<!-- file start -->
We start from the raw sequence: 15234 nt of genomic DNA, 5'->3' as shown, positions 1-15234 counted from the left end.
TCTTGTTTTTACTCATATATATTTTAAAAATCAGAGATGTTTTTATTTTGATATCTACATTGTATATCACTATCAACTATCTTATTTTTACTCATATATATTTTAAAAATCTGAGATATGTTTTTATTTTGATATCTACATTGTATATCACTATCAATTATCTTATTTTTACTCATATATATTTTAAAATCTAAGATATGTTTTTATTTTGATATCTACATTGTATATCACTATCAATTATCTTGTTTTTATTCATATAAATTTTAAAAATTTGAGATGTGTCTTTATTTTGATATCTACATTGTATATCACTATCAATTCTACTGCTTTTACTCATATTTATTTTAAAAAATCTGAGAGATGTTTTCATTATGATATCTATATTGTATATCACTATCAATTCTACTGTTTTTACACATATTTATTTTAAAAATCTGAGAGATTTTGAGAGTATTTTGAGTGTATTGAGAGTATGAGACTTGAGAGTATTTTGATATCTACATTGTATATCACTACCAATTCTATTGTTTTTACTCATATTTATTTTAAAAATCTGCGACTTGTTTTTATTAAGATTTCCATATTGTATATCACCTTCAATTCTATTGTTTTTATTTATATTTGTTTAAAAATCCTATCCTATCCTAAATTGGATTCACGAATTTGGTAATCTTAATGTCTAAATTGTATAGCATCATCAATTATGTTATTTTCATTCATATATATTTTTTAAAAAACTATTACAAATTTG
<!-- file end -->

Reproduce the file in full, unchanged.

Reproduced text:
We start from the raw sequence: 15234 nt of genomic DNA, 5'->3' as shown, positions 1-15234 counted from the left end.
TCTTGTTTTTACTCATATATATTTTAAAAATCAGAGATGTTTTTATTTTGATATCTACATTGTATATCACTATCAACTATCTTATTTTTACTCATATATATTTTAAAAATCTGAGATATGTTTTTATTTTGATATCTACATTGTATATCACTATCAATTATCTTATTTTTACTCATATATATTTTAAAATCTAAGATATGTTTTTATTTTGATATCTACATTGTATATCACTATCAATTATCTTGTTTTTATTCATATAAATTTTAAAAATTTGAGATGTGTCTTTATTTTGATATCTACATTGTATATCACTATCAATTCTACTGCTTTTACTCATATTTATTTTAAAAAATCTGAGAGATGTTTTCATTATGATATCTATATTGTATATCACTATCAATTCTACTGTTTTTACACATATTTATTTTAAAAATCTGAGAGATTTTGAGAGTATTTTGAGTGTATTGAGAGTATGAGACTTGAGAGTATTTTGATATCTACATTGTATATCACTACCAATTCTATTGTTTTTACTCATATTTATTTTAAAAATCTGCGACTTGTTTTTATTAAGATTTCCATATTGTATATCACCTTCAATTCTATTGTTTTTATTTATATTTGTTTAAAAATCCTATCCTATCCTAAATTGGATTCACGAATTTGGTAATCTTAATGTCTAAATTGTATAGCATCATCAATTATGTTATTTTCATTCATATATATTTTTTAAAAAACTATTACAAATTTG